Most people experience farm life on its very surface, driving through the countryside, passing the occasional tractor, or making the annual excursion to pick up a Christmas tree. Our experiences with farm products are even more distant from farm life. We shop for our fruits, vegetables, and meat at a grocery store where products may have been raised thousands of miles away. Farmers in the Pee Dee region are increasingly opening their doors to the public as a way to bridge the gap between farm and table. Farm tours and festivals educate the public to what is being grown in their “backyard” while promoting local products and a rural way of life.
The Ovis Hill Fall Farm Festival is an annual celebration of products grown in the Pee Dee and other regions of the state. Farm life is not “demonstrated” at the event, but remains in progress as cows are milked, sheep are herded and sheared, and thread is spun from wool fiber. Ovis Hill is primarily a sheep farm and their stock is the star of the show. Traditional arts and music, hay rides, and an open air “all local” farmers market enhance the festival’s rural atmosphere. The festival is a collaborative effort of Ovis Hill Farm, the Clemson Extension Service, and the 4-H Club, all groups sharing an interest in promoting agricultural education and agribusiness.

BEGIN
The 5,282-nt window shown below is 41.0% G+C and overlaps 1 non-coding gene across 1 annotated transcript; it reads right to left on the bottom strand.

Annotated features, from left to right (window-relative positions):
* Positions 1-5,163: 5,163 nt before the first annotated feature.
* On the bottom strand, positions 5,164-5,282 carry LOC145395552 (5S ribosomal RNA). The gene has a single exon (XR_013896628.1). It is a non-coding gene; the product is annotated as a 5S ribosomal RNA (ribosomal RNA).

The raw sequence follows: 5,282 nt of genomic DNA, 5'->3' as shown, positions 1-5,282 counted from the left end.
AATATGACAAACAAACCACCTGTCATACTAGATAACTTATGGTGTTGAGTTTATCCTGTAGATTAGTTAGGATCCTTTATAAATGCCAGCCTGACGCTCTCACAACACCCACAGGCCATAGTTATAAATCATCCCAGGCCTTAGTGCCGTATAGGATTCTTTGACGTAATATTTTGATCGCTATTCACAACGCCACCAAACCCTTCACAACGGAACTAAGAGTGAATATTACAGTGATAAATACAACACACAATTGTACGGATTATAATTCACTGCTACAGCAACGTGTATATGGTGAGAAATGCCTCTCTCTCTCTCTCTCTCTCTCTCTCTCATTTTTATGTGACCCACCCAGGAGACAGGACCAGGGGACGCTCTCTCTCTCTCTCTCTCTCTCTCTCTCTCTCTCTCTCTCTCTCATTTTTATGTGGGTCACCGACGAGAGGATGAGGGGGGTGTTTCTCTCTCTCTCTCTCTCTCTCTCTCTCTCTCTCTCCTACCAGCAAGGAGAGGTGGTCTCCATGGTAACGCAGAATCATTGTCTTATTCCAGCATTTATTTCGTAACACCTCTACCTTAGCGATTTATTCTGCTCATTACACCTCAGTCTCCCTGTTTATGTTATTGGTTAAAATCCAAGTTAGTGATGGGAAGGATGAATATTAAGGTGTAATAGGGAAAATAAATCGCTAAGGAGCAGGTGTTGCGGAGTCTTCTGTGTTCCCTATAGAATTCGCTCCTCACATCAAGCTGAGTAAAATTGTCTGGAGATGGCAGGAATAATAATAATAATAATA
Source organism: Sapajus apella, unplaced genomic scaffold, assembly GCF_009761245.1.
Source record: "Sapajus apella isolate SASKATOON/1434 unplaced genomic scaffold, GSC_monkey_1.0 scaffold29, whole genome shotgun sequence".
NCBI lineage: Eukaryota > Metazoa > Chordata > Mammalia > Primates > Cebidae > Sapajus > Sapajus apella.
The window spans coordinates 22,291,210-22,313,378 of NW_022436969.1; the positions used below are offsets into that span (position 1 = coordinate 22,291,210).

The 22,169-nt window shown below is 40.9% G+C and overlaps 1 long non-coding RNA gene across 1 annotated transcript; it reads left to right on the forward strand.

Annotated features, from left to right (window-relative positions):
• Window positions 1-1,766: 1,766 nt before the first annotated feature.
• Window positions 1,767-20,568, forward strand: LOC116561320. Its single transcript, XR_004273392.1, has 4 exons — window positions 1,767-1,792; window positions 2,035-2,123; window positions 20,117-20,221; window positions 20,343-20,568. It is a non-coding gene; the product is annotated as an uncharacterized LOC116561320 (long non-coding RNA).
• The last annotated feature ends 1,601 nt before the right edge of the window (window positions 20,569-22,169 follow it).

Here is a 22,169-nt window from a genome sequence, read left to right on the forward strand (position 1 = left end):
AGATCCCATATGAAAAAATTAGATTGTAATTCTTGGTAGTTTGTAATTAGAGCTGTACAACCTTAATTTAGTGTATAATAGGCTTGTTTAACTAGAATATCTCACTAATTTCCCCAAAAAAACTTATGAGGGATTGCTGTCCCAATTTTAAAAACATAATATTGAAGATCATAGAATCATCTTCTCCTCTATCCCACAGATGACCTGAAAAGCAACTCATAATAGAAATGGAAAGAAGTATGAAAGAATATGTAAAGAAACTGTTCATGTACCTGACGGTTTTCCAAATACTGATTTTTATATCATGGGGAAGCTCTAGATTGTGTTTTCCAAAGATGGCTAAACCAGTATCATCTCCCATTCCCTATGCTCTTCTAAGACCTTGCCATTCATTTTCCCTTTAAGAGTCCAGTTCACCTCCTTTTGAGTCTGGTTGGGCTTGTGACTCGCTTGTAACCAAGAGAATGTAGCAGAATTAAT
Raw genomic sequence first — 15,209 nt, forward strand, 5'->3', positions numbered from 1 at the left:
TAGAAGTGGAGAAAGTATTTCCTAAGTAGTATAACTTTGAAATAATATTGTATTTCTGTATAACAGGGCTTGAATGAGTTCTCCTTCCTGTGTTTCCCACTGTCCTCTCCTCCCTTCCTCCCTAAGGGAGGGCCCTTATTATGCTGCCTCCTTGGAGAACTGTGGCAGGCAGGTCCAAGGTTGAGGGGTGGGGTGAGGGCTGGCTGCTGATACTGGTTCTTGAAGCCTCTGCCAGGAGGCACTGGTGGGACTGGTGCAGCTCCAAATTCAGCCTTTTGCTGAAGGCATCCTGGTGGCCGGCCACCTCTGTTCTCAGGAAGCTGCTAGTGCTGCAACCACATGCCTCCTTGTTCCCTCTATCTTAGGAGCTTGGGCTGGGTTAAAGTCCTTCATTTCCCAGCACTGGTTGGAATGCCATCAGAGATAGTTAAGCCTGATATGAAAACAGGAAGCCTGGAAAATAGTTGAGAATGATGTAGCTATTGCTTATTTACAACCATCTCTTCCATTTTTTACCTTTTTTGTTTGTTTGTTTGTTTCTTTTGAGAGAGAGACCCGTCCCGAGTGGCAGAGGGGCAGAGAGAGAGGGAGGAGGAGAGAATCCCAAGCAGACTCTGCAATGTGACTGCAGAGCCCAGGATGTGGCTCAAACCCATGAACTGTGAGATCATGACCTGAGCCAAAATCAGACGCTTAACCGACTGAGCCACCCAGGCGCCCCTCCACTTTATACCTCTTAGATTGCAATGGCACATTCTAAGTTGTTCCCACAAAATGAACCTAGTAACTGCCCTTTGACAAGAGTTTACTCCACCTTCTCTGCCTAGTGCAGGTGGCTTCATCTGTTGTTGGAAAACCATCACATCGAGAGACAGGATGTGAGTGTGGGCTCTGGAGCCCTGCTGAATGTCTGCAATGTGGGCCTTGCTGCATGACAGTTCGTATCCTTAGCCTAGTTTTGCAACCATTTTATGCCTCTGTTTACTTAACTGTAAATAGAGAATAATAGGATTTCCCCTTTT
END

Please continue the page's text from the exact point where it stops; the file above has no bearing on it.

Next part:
In this clip, Trish DeHond, an agronomy agent with the Clemson Extension Service, speaks to the importance of the festival, and about her personal background as an environmental and agricultural educator.
Visit: Ovis Hill Farm
Sandlapper Article (PDF): Farming as a Passion
Clemson Extension: Sheep Production PDF